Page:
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					Google Wave and libraries: a snapshot


This report is a brief, preliminary look at how Google Wave is being used by librarians and how it
could be used by them in the future. I posted a question to the LIS-WEB2 mailing list (LIS-
WEB2@JISCMAIL.AC.UK) on 16/11/09 asking members:

               If anybody else in the library world was using Google Wave?
               If so, what for and how?
               Do you have any library-related waves or Wave resources to recommend?

The findings presented here are opinions and information taken from the many responses received.

I would like to extend my thanks to everybody on the LIS-WEB2 list who took the time to respond
to my questions and to John Whalley (Senior Assistant Librarian – Manchester Metropolitan
University) for information and advice regarding security in Google Wave .

Google Wave - definition

Google Wave is an ambitious piece of technology with potential for a wide range of uses. As a result,
it can be hard to define. Google describe Wave as “an online tool for real-time communication and
collaboration” (Google 2009) in which the main format people use to communicate and collaborate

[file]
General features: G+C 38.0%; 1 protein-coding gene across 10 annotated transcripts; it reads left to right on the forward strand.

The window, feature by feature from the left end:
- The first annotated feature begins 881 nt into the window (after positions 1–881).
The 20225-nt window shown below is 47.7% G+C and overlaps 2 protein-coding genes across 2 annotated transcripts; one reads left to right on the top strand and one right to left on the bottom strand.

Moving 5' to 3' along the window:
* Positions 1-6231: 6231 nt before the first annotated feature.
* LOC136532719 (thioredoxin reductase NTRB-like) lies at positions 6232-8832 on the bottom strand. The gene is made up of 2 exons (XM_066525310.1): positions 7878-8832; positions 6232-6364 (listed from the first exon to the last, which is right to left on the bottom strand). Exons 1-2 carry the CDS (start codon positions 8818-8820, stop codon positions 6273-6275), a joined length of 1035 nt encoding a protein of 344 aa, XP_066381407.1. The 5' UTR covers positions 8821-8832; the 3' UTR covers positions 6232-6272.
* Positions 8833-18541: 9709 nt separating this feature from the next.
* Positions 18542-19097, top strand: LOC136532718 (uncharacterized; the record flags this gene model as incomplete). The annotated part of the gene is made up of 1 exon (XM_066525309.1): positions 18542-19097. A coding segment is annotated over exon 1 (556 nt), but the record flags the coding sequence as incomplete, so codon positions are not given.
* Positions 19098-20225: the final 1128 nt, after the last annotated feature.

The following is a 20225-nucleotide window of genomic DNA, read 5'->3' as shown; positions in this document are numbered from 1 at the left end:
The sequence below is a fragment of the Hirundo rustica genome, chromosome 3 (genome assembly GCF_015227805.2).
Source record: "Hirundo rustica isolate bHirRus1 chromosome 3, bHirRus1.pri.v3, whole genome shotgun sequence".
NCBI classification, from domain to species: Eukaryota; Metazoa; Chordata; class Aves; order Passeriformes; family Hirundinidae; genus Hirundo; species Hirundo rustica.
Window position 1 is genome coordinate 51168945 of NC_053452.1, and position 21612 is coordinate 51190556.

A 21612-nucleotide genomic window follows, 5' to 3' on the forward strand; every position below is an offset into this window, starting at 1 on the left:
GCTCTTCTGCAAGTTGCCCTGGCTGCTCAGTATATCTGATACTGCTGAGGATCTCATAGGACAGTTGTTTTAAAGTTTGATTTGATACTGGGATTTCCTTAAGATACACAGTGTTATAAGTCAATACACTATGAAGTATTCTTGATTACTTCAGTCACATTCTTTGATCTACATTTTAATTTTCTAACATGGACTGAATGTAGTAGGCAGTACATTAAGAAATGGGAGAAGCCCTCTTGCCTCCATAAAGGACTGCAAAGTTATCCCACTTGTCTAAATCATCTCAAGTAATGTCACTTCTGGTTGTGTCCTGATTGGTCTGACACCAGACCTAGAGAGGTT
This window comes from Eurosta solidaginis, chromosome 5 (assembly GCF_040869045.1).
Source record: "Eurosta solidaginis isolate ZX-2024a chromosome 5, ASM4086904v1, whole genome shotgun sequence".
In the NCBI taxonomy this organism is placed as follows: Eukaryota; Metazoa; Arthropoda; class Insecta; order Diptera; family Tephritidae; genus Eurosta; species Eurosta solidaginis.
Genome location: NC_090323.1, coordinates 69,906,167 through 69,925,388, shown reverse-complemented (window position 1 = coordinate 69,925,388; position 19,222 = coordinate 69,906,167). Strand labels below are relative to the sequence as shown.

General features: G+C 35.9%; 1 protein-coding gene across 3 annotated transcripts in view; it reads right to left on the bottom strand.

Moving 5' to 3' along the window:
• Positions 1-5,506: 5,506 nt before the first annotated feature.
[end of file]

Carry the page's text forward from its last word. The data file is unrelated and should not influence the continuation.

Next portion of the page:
is called a ‘wave’. A wave may contain one or more ‘blips’, individual parts of a wave that can
contain text and embedded features such as maps, videos or other applications. Users can
communicate via Wave in real time or asynchronously and waves can be tagged by users in order to
identify them.

It has been said that Wave combines:

 “elements of instant messaging, e-mail, collaborative rich document editing, and generic support for
third-party Web services in a single seamless communication medium that is more flexible than any
of those things individually” (Paul 2009).

For a fuller overview, it is recommended that readers refer to the ‘Resources’ section of this report
for recommended introductions to Wave and, if possible, actually use Wave themselves in order to
become familiar with it.


        Popularity of Wave with Librarians

               Wave appears to be popular with librarians
                   o There are numerous waves started by librarians and focusing upon library
                      issues (please see the “Library-related waves” section of “Resources” below)
                   o The thread on LIS-WEB2 prompted a number of members to enquire about